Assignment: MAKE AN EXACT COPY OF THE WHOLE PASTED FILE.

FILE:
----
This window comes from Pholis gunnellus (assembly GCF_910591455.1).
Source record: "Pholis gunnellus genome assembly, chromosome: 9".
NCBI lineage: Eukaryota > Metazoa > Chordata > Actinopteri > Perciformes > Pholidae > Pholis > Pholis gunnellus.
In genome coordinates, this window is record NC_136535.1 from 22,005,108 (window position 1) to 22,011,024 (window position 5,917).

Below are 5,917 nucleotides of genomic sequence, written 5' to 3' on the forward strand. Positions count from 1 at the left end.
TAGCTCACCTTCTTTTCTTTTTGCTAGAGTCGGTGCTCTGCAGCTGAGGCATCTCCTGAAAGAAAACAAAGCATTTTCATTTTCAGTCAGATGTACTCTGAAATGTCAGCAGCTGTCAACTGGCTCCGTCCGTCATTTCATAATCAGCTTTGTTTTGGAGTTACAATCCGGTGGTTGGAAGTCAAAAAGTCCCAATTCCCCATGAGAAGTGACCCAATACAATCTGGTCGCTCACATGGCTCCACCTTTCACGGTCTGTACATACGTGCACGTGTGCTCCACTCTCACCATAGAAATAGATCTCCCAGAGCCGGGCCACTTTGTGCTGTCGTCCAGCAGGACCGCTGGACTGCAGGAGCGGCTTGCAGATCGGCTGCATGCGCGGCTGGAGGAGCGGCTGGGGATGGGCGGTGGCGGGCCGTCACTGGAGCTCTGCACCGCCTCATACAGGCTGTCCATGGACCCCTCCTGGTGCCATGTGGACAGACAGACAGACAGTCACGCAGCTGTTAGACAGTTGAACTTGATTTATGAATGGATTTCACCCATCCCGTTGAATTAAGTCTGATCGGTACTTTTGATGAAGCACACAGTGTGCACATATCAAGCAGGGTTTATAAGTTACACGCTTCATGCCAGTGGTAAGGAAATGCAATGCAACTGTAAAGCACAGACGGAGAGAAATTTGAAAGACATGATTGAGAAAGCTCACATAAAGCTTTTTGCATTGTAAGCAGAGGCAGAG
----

This window comes from Pholis gunnellus (assembly GCF_910591455.1).
Source record: "Pholis gunnellus genome assembly, chromosome: 9".
NCBI lineage: Eukaryota > Metazoa > Chordata > Actinopteri > Perciformes > Pholidae > Pholis > Pholis gunnellus.
In genome coordinates, this window is record NC_136535.1 from 22,005,108 (window position 1) to 22,011,024 (window position 5,917).

Below are 5,917 nucleotides of genomic sequence, written 5' to 3' on the forward strand. Positions count from 1 at the left end.
TAGCTCACCTTCTTTTCTTTTTGCTAGAGTCGGTGCTCTGCAGCTGAGGCATCTCCTGAAAGAAAACAAAGCATTTTCATTTTCAGTCAGATGTACTCTGAAATGTCAGCAGCTGTCAACTGGCTCCGTCCGTCATTTCATAATCAGCTTTGTTTTGGAGTTACAATCCGGTGGTTGGAAGTCAAAAAGTCCCAATTCCCCATGAGAAGTGACCCAATACAATCTGGTCGCTCACATGGCTCCACCTTTCACGGTCTGTACATACGTGCACGTGTGCTCCACTCTCACCATAGAAATAGATCTCCCAGAGCCGGGCCACTTTGTGCTGTCGTCCAGCAGGACCGCTGGACTGCAGGAGCGGCTTGCAGATCGGCTGCATGCGCGGCTGGAGGAGCGGCTGGGGATGGGCGGTGGCGGGCCGTCACTGGAGCTCTGCACCGCCTCATACAGGCTGTCCATGGACCCCTCCTGGTGCCATGTGGACAGACAGACAGACAGTCACGCAGCTGTTAGACAGTTGAACTTGATTTATGAATGGATTTCACCCATCCCGTTGAATTAAGTCTGATCGGTACTTTTGATGAAGCACACAGTGTGCACATATCAAGCAGGGTTTATAAGTTACACGCTTCATGCCAGTGGTAAGGAAATGCAATGCAACTGTAAAGCACAGACGGAGAGAAATTTGAAAGACATGATTGAGAAAGCTCACATAAAGCTTTTTGCATTGTAAGCAGAGGCAGAG